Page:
The history of computing has always also been a history of hunting for higher performance. Until recently it was accepted that to go beyond the current sweet spot in terms of performance per money of available machines, it was required to invest. In fact, to invest enormously. While dedicated high end machines still have their place, and probably always will, the construction of special machines close to the top and that of clusters of less dramatic machines co-evolved to something quite comparable. As a result, engineering sparks could bridge the gab and we now find high-performance system area and even local area networks that derive from the backbone communication infrastructure of massively parallel supercomputers.
Being faced with the possibility to assemble ones own supercomputer out of off-the-shelf components, such as high-end PCs, changed the performance scene markedly. The hardware substrate for modest to impressive supercomputing equipment is now suddenly ubiquitously available. As a result, not surprisingly, the parallel computing are attracted a boost of attention. Also not surprisingly, there is a desire to reduce the traditional reliance on a select few who intimately understood the inner workings of the latest generation supercomputers to really make them fly. Finally, there is often a need to share the computing infrastructure between virtual supercomputers and the more mundane everyday use of the `borrowed' workstations. Methodology and software infrastructure need to be almost reinvented to properly address all the new challenges - but without losing what has been learnt in the past.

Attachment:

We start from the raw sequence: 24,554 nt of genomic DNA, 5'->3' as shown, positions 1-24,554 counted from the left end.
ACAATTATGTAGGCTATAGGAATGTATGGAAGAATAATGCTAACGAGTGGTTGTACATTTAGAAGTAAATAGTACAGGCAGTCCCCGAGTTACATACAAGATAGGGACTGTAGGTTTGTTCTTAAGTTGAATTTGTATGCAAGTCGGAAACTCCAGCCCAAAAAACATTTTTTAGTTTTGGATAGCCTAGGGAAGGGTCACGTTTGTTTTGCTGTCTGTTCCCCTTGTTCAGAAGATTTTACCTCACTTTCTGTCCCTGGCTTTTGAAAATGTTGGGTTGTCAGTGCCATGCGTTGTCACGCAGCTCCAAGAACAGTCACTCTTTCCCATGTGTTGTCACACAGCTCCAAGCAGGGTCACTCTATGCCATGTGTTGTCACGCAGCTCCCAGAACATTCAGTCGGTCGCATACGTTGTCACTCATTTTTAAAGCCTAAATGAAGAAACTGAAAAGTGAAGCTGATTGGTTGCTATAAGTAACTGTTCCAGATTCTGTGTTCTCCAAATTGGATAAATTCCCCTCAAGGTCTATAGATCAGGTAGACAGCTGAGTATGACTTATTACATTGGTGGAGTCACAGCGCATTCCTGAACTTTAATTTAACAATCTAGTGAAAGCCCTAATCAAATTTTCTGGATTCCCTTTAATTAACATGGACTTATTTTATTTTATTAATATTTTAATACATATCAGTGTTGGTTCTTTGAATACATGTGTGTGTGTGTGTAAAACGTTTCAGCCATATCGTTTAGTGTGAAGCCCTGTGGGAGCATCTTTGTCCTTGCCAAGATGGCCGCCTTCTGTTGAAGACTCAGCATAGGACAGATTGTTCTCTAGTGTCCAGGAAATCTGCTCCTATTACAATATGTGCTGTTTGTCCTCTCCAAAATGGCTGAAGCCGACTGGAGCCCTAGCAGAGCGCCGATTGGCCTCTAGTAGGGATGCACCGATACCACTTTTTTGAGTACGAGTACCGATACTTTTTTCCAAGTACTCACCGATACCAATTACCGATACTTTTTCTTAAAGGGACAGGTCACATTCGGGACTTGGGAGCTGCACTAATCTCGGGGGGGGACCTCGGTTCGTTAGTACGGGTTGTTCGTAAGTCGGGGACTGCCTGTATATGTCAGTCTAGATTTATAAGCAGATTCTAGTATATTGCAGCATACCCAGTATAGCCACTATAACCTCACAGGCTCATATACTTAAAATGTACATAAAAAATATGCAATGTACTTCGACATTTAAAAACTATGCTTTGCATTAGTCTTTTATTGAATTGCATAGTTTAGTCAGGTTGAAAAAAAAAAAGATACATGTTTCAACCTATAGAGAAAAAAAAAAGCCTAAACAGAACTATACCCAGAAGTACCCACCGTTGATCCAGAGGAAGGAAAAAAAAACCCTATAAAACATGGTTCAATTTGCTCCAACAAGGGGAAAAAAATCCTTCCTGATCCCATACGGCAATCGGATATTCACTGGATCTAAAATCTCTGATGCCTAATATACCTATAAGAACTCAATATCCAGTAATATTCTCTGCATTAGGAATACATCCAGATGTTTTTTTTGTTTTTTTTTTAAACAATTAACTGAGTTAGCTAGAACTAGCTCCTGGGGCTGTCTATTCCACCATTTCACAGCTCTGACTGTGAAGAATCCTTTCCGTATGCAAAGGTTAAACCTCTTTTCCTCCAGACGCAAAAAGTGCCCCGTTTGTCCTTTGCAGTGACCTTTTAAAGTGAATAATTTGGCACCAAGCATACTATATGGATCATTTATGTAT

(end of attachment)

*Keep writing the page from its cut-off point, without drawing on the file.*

This special issue of SCPE suggests that there are a lot of activities on the way indeed. As a result, the editors had great difficulty selecting papers out of the overwhelmingly large number of submissions. The selected articles both demonstrate diversity and quality of this still relatively young field.
We would like to express our deep gratitude to Prof. Marcin Paprzycki, Editor-in-chief of SCPE for giving us an opportunity to Guest-Edit this special issue. This issue would not be possible without the help of referees who worked very hard to review all the submitted papers. We would like to thank them all:Alessandro BevilacquaAlfred WeaverAmin VahdatAmitabh DaveAmy AponAndrzej GoscinskiBenedict GomesBoleslaw SzymanskiBoris WeissmanCho-Li WangChung-Ta KingDan HydeDavid BaderDavide RossettiDomenico TaliaDorina PetriuDror FeitelsonEl-ghazali TalbiErhan SaridoganErnst BiersackGangan AgrawalGihwan ChoGiuseppe CiaccioHarjinder SandhuHye-Seon MeengJamel GafsiJay FenwickJianyong WangJohn DoughertyKennith BirmanLars RzymianowiczLori PollockLuis SilvaMaciej GolebiewskiMark BakerMark ClementMarrianne WinslettMathew ChidesterMichele ColajanniOrly KremienPaddy NixonPaul RoePutchong UthayopasQuinn SnellRainer FraedrichRajeev RajeRajeev ThakurRicky KwokRobert BrunnerRobert ToddSamuel RussToni CortesYong ChoYoshio TanakaYu-Kwong Kwok
We hope you will find this special issue interesting.
Queensland University of Technology